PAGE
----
Atlanta criteria 2012 revision: Mild - Acute inflammation of the pancreas with oedema and resolves without complications Moderate - when the is transient organ failure (<48h) that resolves. Severe - Acute inflammation of the pancreas with necrosis and develops complications, including persistent organ failure (>48h). Diagnosis requires 2 out of 3 of:
Elevated enzymes (amylase or lipase
Radiological findings of pancreatitis
The pancreas is an endocrine and exocrine gland. In regards to its exocrine function, it usually produces and secretes proteases, amylases and lipases into the ducts which are then released into the duodenum. An initial inflammatory trigger can lead to disruption of the normal excretory process, with such enzymes resulting in ‘autodigestion’. This further pancreatic injury can propagate an inflammatory process and injury.
As well as local consequences, there may be a notable systematic response to the inflammation. This can then result in the multisystem effects of pancreatitis, including the multi-organ failure seen in severe disease.
GET SMASHED is the mnemonic often used Gallstones Ethanol Trauma Steroids Mumps (and other viruses) Autoimmune (SLE, pregnancy) Scorpion venom Hypers - hypercalcaemia, hyperlipidaemia, hypothermia, hypotension ERCP Drugs - sulfasalazine, azathioprine, NSAIDs, diuretics, metronidazole, ranitidine, valproate, erythromycin, tetracyclines
Gallstone disease is the most common cause. Alcohol is often the cause associated with the worst outcome. Idiopathic is also a possible outcome - remember Dublin study though (high rate of gallstone disease on close examination)
May present in a few ways:
Appropriate history and >3x normal lipase (amylase)
Unexpected finding on CT
Trauma - cyclist vs handlebars
Severe upper abdo pain
Epigastric. Can be RUQ or LUQ
Usually fairly rapid onset, steadily increasing to peak
Band like radiation into back
Nausea and vomiting
Fevers and chills
Examination Very variable - very well to severely ill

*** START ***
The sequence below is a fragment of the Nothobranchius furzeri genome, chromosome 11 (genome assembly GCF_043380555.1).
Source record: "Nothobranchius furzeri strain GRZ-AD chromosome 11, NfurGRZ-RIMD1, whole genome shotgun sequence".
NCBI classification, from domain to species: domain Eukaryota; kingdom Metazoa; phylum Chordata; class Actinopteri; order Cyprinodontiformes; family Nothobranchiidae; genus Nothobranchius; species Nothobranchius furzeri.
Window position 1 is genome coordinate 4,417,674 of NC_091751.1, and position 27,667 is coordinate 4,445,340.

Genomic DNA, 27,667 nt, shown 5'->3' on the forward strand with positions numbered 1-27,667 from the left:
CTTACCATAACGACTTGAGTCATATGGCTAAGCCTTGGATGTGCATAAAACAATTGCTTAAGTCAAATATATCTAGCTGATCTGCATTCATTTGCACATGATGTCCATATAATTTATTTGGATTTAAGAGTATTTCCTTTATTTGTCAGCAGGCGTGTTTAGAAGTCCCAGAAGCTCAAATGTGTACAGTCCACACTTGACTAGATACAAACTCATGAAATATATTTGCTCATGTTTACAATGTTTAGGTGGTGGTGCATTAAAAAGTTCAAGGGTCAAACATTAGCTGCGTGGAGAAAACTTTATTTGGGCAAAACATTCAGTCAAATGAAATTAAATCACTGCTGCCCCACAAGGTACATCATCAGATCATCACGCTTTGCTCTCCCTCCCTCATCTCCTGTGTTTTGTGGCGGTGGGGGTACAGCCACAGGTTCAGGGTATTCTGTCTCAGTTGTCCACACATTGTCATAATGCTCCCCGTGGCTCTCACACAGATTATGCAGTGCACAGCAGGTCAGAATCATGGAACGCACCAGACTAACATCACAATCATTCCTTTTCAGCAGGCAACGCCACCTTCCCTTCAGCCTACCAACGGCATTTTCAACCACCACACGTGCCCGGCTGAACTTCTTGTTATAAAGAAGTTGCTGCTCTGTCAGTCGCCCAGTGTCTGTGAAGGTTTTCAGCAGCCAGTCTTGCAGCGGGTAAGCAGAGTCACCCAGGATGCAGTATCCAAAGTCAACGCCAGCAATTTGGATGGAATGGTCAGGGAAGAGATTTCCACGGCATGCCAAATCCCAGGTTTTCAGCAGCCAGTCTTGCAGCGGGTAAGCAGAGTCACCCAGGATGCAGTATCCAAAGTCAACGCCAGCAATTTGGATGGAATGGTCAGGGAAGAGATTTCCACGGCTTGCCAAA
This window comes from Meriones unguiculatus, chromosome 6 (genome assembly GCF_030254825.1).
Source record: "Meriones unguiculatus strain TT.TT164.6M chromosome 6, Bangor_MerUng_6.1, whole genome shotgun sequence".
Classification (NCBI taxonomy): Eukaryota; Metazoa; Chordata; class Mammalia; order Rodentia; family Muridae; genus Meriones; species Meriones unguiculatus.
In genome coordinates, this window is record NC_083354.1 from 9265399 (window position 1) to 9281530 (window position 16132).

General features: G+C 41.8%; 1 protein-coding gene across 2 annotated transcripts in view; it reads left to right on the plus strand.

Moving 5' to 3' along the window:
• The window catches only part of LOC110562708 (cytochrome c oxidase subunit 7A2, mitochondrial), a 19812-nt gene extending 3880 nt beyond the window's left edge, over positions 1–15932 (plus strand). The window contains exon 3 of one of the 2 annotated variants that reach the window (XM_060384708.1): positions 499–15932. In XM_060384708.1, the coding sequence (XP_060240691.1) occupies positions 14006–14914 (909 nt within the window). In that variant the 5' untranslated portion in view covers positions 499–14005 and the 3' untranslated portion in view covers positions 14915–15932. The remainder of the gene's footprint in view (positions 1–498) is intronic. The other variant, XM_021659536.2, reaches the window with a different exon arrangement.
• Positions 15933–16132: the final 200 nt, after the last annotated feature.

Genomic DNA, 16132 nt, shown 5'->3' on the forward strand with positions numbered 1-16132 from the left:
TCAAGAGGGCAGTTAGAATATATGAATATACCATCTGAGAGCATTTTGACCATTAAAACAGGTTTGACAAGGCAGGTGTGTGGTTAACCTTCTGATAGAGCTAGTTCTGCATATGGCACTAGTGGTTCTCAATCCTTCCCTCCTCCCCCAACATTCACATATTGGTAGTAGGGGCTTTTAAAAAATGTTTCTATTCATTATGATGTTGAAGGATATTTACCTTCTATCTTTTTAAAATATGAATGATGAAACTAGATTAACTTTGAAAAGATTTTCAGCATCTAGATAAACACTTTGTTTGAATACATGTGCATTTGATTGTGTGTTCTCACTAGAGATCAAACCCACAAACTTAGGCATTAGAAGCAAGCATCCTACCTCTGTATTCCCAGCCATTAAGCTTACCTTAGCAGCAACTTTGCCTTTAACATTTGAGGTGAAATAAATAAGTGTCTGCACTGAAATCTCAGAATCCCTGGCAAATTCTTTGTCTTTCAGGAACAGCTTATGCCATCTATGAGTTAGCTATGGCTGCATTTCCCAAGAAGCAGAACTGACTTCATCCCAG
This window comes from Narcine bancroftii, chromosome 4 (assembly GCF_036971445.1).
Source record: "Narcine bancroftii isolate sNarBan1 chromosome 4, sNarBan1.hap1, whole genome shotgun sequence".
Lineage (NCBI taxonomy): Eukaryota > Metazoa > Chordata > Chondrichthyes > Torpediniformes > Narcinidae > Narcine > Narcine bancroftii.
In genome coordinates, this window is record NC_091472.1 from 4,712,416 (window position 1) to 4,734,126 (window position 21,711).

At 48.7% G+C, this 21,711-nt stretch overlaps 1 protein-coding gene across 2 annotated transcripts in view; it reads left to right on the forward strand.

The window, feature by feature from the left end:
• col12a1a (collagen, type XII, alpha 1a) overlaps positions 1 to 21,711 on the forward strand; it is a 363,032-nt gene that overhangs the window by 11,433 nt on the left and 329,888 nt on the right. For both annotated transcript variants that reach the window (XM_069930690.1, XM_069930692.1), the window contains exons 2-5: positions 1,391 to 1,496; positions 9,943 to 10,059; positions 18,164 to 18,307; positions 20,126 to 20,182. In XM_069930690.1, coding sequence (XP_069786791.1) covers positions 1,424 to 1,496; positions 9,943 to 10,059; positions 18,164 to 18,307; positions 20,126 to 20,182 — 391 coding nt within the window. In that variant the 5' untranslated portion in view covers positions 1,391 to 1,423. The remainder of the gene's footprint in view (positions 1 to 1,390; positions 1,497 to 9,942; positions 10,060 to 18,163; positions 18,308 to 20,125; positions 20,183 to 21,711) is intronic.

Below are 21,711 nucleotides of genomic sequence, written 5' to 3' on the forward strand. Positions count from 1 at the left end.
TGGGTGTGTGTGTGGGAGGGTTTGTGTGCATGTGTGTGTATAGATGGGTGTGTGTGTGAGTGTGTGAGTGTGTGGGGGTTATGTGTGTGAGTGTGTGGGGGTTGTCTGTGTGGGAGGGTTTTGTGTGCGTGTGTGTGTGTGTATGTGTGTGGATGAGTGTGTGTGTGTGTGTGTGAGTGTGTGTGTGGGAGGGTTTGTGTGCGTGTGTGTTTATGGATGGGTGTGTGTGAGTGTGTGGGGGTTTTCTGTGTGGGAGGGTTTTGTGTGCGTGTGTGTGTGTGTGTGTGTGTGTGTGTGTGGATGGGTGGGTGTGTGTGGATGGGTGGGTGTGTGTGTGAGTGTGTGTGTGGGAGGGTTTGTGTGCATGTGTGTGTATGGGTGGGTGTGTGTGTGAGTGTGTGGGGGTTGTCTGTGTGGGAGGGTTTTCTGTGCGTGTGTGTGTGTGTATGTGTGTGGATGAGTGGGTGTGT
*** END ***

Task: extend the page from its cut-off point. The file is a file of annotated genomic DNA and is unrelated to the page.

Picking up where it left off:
Features of retroperitoneal haemorrhage
Grey-Turner sign - flank ecchymosis
Cullen sign - periumbilical ecchymosis
Amylase (x3 time normal)
Lipase - more specific, longer half life
FBC - raised WBC
U&E - renal dysfunction
LFTS - raised
LDH - part of Ranson’s criteria
CT - contrast enhance
May diagnose in cases of uncertainty
Can detect structural complications
CT severity index - extent of necrosis and peripancreatic inflammation
Glasgow-Imrie Score Uses physiological and laboratory values from 48h after admission. A score of < 3 suggests a low probability of severe pancreatitis.
Ranson’s Criteria Similar scoring based on physiological and laboratory values. Has an admission and 48 component. Admission value of <3 suggests low risk. 48h score can suggest mortality rate.
May be referred to critical care for a few reasons:
Predicted need? - beware. Scoring systems not great at assessing critical care need itself
No definitive treatment. Supportive care:
No evidence for benefit from routine antibiotics If a triggering cause can be managed then this should be done e.g. gallstones.
No evidence for the concept of ‘pancreatic rest’. The idea behind this is to avoid the stimulation of enzyme secretion and reduce their autodigestive effects too. Patients with mild pancreatitis may be safely fasted for 3-4 days but patients with severe disease benefit from early nutrition.
Enteral nutrition prevents intestinal atrophy, improving gut mucosal function and thus reducing bacterial translocation and SIRS response. In severe pancreatitis it has demonstrated fewer complications and reduced cost.
Consider more distal feeding if challenging e.g. post pyloric tube
Consider PN support of EN if needing extra calorie input
Patients can be fasted for 3-4 days, and maybe up to a week
EN should be considered after this if there is a failure to resume normal diet
This is uncommon and associated with significant complications. Indications include:
Debridement of infected necrosis
Walled of necrosis (abscess)
Threshold of 30% of the pancreas necrotic (non enhancing on scan)
Gas on CT
Best to get a culture first
This may require IR intervention
Acute pancreatic fluid collection
Occurring within 4 weeks and without a well-defined wall
Fluid collection for >4 weeks and with a well defined wall